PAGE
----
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Ancillary Mercy by Ann Leckie
Review by Katie Carmien
Orbit Paperback  ISBN/ITEM#: 0316246689
Date: 06 October 2015 List Price $15.99 Amazon US / Amazon UK

Links: Author's Website / Show Official Info /

It seems that Breq, last fragment of the troop carrier Justice of Toren, at last has a moment to rest after achieving an uneasy peace on Athoek Station. But revenge against the Lord of the Radch is no easy task, and nothing stays peaceful for long. Someone who shouldn't exist is found in the depths of the station, her best lieutenants are falling apart emotionally, and the inscrutable alien Presger have sent one of their dubiously-human cloned translators. But worst of all, the Lord of the Radch herself is coming to Athoek Station--and this version of her is not at all friendly. Now Breq's on the run and the station is falling apart. The stakes are higher than ever. Can she keep the system in one peace, keep herself and her crew alive, and still get the revenge she's wanted for so long?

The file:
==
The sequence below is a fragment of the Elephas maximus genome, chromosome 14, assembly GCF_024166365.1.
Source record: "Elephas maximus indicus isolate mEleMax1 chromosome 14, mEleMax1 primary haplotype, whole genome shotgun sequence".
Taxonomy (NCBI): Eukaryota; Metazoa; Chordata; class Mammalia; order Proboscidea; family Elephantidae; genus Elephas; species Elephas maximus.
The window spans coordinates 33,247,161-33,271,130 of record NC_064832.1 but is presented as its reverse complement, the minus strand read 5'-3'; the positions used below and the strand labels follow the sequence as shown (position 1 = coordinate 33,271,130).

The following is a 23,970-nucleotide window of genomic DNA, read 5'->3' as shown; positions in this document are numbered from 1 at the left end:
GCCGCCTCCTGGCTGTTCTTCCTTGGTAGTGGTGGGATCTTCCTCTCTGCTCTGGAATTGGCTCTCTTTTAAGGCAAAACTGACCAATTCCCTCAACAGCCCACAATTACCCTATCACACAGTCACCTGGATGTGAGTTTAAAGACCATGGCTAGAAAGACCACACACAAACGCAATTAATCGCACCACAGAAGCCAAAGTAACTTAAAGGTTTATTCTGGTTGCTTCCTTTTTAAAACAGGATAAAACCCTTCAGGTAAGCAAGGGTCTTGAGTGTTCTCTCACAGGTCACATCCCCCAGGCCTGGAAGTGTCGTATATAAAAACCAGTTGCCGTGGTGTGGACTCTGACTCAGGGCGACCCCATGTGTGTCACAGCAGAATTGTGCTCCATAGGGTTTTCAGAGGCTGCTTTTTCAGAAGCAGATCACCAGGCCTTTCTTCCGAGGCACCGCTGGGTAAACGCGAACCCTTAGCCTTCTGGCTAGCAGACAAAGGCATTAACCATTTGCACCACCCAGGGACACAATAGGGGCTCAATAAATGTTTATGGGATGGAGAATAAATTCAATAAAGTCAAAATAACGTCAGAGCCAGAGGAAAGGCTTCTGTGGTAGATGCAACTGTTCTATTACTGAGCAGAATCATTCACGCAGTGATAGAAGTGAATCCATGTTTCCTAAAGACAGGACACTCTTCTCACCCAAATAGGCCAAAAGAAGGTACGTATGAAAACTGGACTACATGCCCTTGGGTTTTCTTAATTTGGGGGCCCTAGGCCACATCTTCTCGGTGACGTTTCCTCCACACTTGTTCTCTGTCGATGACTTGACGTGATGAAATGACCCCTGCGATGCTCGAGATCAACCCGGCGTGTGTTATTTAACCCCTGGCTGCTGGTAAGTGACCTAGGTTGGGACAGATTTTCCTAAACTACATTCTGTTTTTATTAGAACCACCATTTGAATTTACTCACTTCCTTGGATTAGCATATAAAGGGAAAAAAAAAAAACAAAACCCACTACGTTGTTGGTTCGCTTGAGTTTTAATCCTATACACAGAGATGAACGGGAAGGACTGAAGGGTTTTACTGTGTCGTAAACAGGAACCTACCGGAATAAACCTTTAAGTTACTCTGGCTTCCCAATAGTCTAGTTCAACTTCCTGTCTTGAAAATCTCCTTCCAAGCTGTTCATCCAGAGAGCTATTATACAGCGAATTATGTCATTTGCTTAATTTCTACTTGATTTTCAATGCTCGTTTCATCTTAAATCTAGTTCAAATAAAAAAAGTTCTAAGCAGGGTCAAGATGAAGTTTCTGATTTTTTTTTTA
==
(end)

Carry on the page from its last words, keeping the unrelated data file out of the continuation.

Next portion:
Leckie's characters have always been excellent, but Ancillary Mercy is where they really shine. Seivarden's growth comes to its apex, as she is forced to confront her own emotional instability and her selfishness. Tisarwat, who had a lot of potential in Ancillary Sword, really lives up to it here--she's complex and conflicted and very much seventeen, despite everything that's made her older than her years. Sphene and Zeiat are both entertainingly inhuman, funny to read and terrifying in equal measure. And, of course, there is Breq, who at last has something to lose. Watching her realize this fact, and come to terms with it, is heartwarming.

When it comes to plot, Leckie certainly has been ambitious, building up to a massive conclusion--and she does not disappoint. Without spoiling too much, the danger is real, the twists are surprising, and while not all loose ends are wrapped up, what's left at the end feels as if it ought to be left. Not everything is resolved, and that's how it's meant to be.

However, the book does suffer a bit in the last third, because Breq is not present for some of the most exciting parts, and sometimes the action drags. Realistic it may be, but several days of uneasy coexistence and mind-numbing work assignments was not particularly interesting to read. Things thankfully pick up soon, but there are certainly parts that might have been cut. Sphene was also somewhat underused.

All in all, Ancillary Mercy is an excellent and satisfying conclusion to one of the most imaginative and rich series of the genre.

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